L&T's A.M. Naik: The man who raised an army to fight a hostile takeover

Durgam Cheruvu Bridge in Hyderabad, constructed by L&T.
Durgam Cheruvu Bridge in Hyderabad, constructed by L&T.


The biography of A.M. Naik, chairman emeritus of Larsen & Toubro, covers different facets of his career

As the long-drawn corporate battle drew to a close, it was time for the generals to shake hands. Kumar Mangalam Birla, chairman and scion of one of the country’s largest global conglomerates, the Aditya Birla Group, held his hand out to A.M. Naik, who had led L&T to an unexpected victory.

‘Mr Naik, do you realize what you have done? You have made sure that L&T is not easily taken over,’ Birla said. Naik smiled modestly.

‘When the history of L&T is written, your name should be inscribed in letters of gold,’ continued Birla. How prophetic those words would be!

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The battle that had just concluded had originated before either of the ‘generals’ had entered the scene. By the mid- 1980s, L&T had become one of the more respected engineering companies in corporate India. It was large, had developed remarkable engineering and construction capability, and employed a sizeable, talented workforce, led by professionals.

But it was vulnerable—a loosely held company with widely dispersed shareholding. This was an Achilles heel that had remained hidden from public gaze until it was brought to light in the aggressive, acquisitive business climate of the late 1980s. The company became tempting prey for buccaneer business leaders in search of a quick buck, corporate raiders whose modus operandi was to rapidly acquire a controlling stake in target companies and then proceed to put their hands in the till.

One such corporate raider, with a fearsome track record of seizing control of profit-making companies, was Manu Chhabria, who had made his vast fortune in the Gulf states as an agent for foreign manufacturers of consumer electronics. When he first turned his eye towards L&T, alarm bells went off in the boardroom. In corporate circles, hearing his name was akin to an ancient king getting word that the Huns were headed in his kingdom’s direction.

A.M. Naik: The Man Who Built Tomorrow By Priya Kumar & Jairam N. Menon, Published by HarperCollins India,  248 pages,  <span class='webrupee'>₹</span>699
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A.M. Naik: The Man Who Built Tomorrow By Priya Kumar & Jairam N. Menon, Published by HarperCollins India, 248 pages, 699

A year before in 1988, N.M. Desai, L&T’s chairman and managing director at the time, had celebrated its golden jubilee at a function in Mumbai (then Bombay). Few among the executives who had gathered there would have known a minefield lay in their path. Desai soon recognized the threat and tried to fend it off. In his hour of crisis, a white knight appeared in the form of a trailblazing businessman who was rapidly making a name for himself in industrial circles—Dhirubhai Ambani. Dhirubhai was in the process of rewriting the rules of the game in Indian industry. He acquired a sizeable stake in L&T, triggering a period of uncertainty. But none of it had much of an impact on the company’s performance. L&T continued on its planned growth trajectory. The Ambanis faced resistance from a section of stakeholders, and while they managed to retain their holding in L&T, they had to cede control. But the company found a buyer in another family business group—the Birlas. This large and storied business family had major plans for expansion in cement, and L&T was a coveted acquisition. They took Ambani’s holding and looked for more to clinch their acquisition.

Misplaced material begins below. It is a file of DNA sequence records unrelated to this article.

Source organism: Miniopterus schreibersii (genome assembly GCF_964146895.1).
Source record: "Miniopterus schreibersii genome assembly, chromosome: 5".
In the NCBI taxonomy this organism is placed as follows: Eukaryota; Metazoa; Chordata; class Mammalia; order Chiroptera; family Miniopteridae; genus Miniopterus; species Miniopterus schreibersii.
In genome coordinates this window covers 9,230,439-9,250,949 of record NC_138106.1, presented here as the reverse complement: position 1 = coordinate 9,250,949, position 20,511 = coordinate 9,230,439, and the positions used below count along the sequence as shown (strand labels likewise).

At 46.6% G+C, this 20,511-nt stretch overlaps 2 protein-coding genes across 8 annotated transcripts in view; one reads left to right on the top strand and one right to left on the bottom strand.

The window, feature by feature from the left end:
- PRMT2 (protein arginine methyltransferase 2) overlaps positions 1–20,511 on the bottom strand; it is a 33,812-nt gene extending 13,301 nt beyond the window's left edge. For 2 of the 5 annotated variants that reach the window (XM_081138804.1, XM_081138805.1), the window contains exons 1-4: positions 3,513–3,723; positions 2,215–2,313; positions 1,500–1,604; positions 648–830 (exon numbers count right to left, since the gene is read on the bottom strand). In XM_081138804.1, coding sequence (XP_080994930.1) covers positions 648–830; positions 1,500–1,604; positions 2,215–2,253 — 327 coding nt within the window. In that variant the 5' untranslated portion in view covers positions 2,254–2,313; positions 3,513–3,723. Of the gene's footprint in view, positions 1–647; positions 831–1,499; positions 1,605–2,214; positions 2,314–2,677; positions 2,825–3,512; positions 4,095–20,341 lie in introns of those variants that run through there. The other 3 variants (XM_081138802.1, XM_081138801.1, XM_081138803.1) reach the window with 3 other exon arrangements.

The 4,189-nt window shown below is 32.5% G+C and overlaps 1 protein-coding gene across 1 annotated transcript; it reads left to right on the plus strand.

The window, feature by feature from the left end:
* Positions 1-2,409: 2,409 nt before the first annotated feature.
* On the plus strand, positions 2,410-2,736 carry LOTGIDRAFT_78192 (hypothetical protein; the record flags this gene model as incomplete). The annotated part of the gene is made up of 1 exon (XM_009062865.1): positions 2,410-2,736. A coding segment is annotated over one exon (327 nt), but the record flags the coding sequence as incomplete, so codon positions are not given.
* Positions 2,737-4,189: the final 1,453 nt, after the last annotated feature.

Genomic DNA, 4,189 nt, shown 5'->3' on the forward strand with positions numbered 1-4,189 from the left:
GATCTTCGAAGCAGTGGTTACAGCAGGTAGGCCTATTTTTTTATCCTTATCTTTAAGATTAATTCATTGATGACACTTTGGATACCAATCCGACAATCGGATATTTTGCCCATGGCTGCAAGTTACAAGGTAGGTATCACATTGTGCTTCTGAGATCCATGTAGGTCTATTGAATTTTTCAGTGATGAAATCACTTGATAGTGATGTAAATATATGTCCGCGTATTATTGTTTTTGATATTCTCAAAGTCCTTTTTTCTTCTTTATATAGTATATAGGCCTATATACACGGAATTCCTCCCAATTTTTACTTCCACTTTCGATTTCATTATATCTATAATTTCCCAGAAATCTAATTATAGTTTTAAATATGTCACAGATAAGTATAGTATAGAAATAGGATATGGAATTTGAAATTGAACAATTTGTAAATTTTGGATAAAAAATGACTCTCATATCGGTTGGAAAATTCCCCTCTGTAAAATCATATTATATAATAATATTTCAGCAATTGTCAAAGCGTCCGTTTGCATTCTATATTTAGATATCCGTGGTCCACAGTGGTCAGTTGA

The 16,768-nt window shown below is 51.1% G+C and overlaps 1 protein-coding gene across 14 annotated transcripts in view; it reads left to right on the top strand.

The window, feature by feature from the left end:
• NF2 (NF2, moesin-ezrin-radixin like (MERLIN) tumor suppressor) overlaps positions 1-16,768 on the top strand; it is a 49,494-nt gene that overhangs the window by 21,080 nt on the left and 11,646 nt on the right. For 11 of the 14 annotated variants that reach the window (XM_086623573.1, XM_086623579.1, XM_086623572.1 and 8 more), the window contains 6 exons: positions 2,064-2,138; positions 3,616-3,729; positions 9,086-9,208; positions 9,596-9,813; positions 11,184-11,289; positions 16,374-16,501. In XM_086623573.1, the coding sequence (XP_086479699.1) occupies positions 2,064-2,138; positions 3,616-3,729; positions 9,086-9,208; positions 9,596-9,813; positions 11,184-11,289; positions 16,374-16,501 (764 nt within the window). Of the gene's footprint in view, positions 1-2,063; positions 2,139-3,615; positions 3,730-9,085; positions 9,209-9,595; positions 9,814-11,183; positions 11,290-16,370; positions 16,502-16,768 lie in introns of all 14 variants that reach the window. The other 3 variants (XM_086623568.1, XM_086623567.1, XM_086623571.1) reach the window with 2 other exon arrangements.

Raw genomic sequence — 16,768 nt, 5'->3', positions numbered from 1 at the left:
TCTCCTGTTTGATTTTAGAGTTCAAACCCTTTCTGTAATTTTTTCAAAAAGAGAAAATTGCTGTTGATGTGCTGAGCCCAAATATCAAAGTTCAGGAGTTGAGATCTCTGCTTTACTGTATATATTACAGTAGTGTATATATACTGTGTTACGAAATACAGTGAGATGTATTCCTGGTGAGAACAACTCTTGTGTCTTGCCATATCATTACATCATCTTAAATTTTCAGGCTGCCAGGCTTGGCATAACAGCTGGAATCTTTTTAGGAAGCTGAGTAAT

Nothing seemed to be able to stop them except for one stubborn leader. Chieftains of family-run conglomerates tend to look with a mixture of emotions upon executives who have risen up the ranks. The executives are respected for expertise in their chosen domains, but it is felt that an inter-corporate battle is beyond them.

They are usually at a loss, not knowing what to do, whom to approach in the corridors of power or how to safeguard their controlling interests. But Naik turned out to be very different from the typical white-collar executive. Right from the start, he made his intentions clear—he was opposed to any attempt at a takeover. But you don’t step on to the battlefield without raising an army. And so, Naik and his lieutenants prepared themselves for what was going to be a long and complex phase.

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A lot had to be done, much of it in the corridors of the North Block in the country’s capital, where the destinies of corporates can be made or unmade.

Naik flew to Delhi to muster support; at that time, North Block was unfamiliar territory to him. In the high-stakes game of influence peddling, L&T had been a novice, unlike family-owned organizations, for whose satraps it was customary to cultivate the powers that be. But Naik was passionate about his cause. There was always some support to be found for a lone individual battling an organization, and Naik tapped into it.

Excerpted from A.M. Naik: The Man Who Built Tomorrow, by Priya Kumar and Jairam N. Menon, with permission from Harper Collins India.

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